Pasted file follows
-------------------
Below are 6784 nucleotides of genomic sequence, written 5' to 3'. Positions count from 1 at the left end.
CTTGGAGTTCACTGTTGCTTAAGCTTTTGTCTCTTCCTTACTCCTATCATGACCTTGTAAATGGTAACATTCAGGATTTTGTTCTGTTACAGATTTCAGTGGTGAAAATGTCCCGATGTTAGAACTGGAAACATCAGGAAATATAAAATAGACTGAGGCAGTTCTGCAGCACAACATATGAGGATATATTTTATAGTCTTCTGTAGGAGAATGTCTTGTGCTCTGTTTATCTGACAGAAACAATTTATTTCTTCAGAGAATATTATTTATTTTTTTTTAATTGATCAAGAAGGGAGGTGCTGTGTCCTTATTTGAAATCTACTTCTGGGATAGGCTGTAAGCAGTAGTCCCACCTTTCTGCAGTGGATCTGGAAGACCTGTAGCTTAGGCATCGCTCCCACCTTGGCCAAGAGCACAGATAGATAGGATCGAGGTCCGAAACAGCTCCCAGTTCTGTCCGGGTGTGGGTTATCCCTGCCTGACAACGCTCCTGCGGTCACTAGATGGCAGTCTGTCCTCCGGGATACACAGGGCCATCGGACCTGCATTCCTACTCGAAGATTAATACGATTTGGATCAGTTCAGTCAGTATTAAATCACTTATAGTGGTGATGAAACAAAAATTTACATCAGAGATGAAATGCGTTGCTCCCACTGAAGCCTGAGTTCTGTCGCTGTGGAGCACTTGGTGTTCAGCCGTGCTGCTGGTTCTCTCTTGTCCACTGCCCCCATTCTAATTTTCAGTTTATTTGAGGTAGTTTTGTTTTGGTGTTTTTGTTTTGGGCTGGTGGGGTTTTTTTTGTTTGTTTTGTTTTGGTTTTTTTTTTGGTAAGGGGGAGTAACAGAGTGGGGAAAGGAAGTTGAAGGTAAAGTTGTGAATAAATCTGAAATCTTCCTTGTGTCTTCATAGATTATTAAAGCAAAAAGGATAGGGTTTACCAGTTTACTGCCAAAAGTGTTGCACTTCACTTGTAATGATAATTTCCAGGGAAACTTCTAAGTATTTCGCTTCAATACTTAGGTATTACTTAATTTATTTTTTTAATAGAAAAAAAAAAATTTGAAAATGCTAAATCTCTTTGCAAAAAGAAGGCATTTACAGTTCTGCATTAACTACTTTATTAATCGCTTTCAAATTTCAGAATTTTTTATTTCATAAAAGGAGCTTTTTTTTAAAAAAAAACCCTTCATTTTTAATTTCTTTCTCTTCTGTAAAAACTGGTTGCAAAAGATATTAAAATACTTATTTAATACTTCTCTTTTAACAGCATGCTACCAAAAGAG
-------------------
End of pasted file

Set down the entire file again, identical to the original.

Below are 6784 nucleotides of genomic sequence, written 5' to 3'. Positions count from 1 at the left end.
CTTGGAGTTCACTGTTGCTTAAGCTTTTGTCTCTTCCTTACTCCTATCATGACCTTGTAAATGGTAACATTCAGGATTTTGTTCTGTTACAGATTTCAGTGGTGAAAATGTCCCGATGTTAGAACTGGAAACATCAGGAAATATAAAATAGACTGAGGCAGTTCTGCAGCACAACATATGAGGATATATTTTATAGTCTTCTGTAGGAGAATGTCTTGTGCTCTGTTTATCTGACAGAAACAATTTATTTCTTCAGAGAATATTATTTATTTTTTTTTAATTGATCAAGAAGGGAGGTGCTGTGTCCTTATTTGAAATCTACTTCTGGGATAGGCTGTAAGCAGTAGTCCCACCTTTCTGCAGTGGATCTGGAAGACCTGTAGCTTAGGCATCGCTCCCACCTTGGCCAAGAGCACAGATAGATAGGATCGAGGTCCGAAACAGCTCCCAGTTCTGTCCGGGTGTGGGTTATCCCTGCCTGACAACGCTCCTGCGGTCACTAGATGGCAGTCTGTCCTCCGGGATACACAGGGCCATCGGACCTGCATTCCTACTCGAAGATTAATACGATTTGGATCAGTTCAGTCAGTATTAAATCACTTATAGTGGTGATGAAACAAAAATTTACATCAGAGATGAAATGCGTTGCTCCCACTGAAGCCTGAGTTCTGTCGCTGTGGAGCACTTGGTGTTCAGCCGTGCTGCTGGTTCTCTCTTGTCCACTGCCCCCATTCTAATTTTCAGTTTATTTGAGGTAGTTTTGTTTTGGTGTTTTTGTTTTGGGCTGGTGGGGTTTTTTTTGTTTGTTTTGTTTTGGTTTTTTTTTTGGTAAGGGGGAGTAACAGAGTGGGGAAAGGAAGTTGAAGGTAAAGTTGTGAATAAATCTGAAATCTTCCTTGTGTCTTCATAGATTATTAAAGCAAAAAGGATAGGGTTTACCAGTTTACTGCCAAAAGTGTTGCACTTCACTTGTAATGATAATTTCCAGGGAAACTTCTAAGTATTTCGCTTCAATACTTAGGTATTACTTAATTTATTTTTTTAATAGAAAAAAAAAAATTTGAAAATGCTAAATCTCTTTGCAAAAAGAAGGCATTTACAGTTCTGCATTAACTACTTTATTAATCGCTTTCAAATTTCAGAATTTTTTATTTCATAAAAGGAGCTTTTTTTTAAAAAAAAACCCTTCATTTTTAATTTCTTTCTCTTCTGTAAAAACTGGTTGCAAAAGATATTAAAATACTTATTTAATACTTCTCTTTTAACAGCATGCTACCAAAAGAG